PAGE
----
So with all those many options available on the 382, one might think it would be the hands-down winner. But then the judges went sailing. And things became much more complicated. As judge Tim Murphy noted: “Every year I take my own poll after our dockside inspections regarding who I think the winners will be. And every year I change my mind on a few after our sea trials. And that’s what happened here. I really enjoyed being aboard these boats once they were in motion.”
First up was the 350, tested in about 10 to 15 knots of breeze. The lack of a backstay actually proved beneficial in one aspect, as the helmsman had a lot of room to get comfortable behind the twin wheels. Short-tacking up the Severn River past the U.S. Naval Academy, the boat was responsive and nimble, making better than 6 knots closehauled. The vang proved very effective in controlling the mainsail; in the brief moments that the boat felt overpowered, easing it instantly got the boat back on her feet. “It just felt fun to sail this boat,” said Murphy. “It was a lovely sail.”
Next came the 382, sailed in slightly puffier winds. The split backstay, which helps the ergonomic flow through the cockpit from the transom to the companionway when anchored, terminates at the extreme aft quarters of the yacht; we discovered it was much more comfortable to steer from a windward position rather than tucked down to leeward. But once you were locked in, the 382 was a joy to drive, with fingertip control. The German-style double-ended mainsheet, led to winches just forward of the helmsman to port and starboard, provided quick and easy trimming control, as did the wide traveler, positioned on the coachroof just forward of the dodger. Like its sister ship, the 382 easily trucked to weather at better than 6 knots. (It’s worth noting that both models we tested were fitted with shoal keels; the judges would opt for the available deeper versions to reduce leeway when hard on the breeze.)
“I think there’s a trend in the Dufour line, at least in this size range, to make it a really easy boat for a couple to operate,” said judge Ed Sherman. “It certainly worked for me. With the self-tacking jib, once everything was trimmed up correctly, you could just slam it around on quick tacks very easily. It actually makes it a very good boat to singlehand. Overall, I was very happy with it.”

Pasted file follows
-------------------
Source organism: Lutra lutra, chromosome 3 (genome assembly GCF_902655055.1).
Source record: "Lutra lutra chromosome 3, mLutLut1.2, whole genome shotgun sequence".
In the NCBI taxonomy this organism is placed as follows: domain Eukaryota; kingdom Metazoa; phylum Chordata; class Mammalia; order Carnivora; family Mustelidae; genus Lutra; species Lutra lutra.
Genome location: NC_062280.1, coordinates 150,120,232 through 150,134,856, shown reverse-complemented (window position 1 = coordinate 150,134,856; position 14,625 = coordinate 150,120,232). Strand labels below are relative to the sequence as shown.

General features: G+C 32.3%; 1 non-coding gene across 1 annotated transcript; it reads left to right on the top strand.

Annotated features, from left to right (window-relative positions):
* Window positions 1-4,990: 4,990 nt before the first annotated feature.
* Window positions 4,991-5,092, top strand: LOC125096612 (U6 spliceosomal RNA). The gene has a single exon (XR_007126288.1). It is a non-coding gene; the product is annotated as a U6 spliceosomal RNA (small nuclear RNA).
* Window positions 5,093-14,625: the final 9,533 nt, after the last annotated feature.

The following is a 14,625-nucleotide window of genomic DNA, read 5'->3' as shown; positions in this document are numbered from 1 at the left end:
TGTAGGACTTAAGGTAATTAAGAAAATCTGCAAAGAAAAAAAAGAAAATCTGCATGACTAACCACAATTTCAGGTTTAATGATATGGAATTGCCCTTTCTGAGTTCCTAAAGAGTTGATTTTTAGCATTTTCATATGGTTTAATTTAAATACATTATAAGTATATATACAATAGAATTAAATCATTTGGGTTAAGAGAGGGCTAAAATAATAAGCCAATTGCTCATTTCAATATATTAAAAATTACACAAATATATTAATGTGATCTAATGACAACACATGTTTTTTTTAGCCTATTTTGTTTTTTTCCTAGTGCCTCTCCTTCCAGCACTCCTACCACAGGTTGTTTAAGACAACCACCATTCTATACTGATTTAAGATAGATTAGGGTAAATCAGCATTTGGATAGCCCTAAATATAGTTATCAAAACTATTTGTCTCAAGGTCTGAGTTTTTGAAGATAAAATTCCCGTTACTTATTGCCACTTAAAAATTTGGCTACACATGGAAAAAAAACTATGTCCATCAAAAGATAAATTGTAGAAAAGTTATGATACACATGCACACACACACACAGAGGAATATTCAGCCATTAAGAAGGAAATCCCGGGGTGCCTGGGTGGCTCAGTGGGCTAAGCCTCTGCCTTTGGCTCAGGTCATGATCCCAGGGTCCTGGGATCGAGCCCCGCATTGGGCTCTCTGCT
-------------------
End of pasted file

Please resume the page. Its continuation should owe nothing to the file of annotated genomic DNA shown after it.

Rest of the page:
So, as mentioned at the outset, when it came time to cast their ballots, the judges faced a quandary. All of them considered the 350 a sweet little cruising boat, but they also appreciated the 382’s increased volume, rig and accommodation options, and its better, beefier sailhandling controls. Ultimately, it came down to a simple question: Was the bigger boat, costing roughly $50,000 more than the more compact model, worth the extra expenditure?
In the end, their answer was yes, and the Dufour 382 was named 2016’s Best Midsize Cruiser. But here’s a little secret from someone who watched them agonize over their decision: In his heart of hearts, I reckon each judge would be just as happy with a Dufour 350 in his slip.
350 GL Specs:
LOA: 33’6” (10.28 m)
LWL: 29’6” (9 m)
Beam: 11’6” (3.54 m)
Draft: 6’3”/5’1” (1.9/1.55 m)
Sail Area (100%) 592 sq. ft. (55 sq m)
Ballast: 3,417 lb. (1,550 kg)
Displacement: 12,509 lb. (5,674 kg)
Sail Area / Displacement: 17.8
Water: 58 gal. (220 l)
Fuel: 42 gal. (160 l)
Holding: 14 gal. (53 l)
Mast Height: 47’6” (14.47 m)
Engine: 19 hp Volvo (saildrive)
Designer: Umberto Felci/Dufour Yachts Design Team
382 GL Specs:
LOA: 36’10” (11.23 m)
LWL:32’5” (9.9 m)
Beam: 12’7” (3.85 m)
Draft: 6’4”/5’4” (1.9/1.6 m)
Sail Area (100%): 623 sq. ft. (58 sq m)
Ballast: 4,299 lb. (1,950 kg)
Displacement: 15,564 lb. (7,060 kg)
Sail Area/Displacement: 16.33
Water: 95 gal. (360 l)
Fuel: 53 gal. (200 l)
Holding: 12 gal. (45 l)
Mast Height: 55’3”/61’10” (16.82/18.86 m)
Engine: 29 hp Volvo (saildrive)
Designer: Umberto Felci/Dufour Yachts Design Team
For more: dufour-yachts.com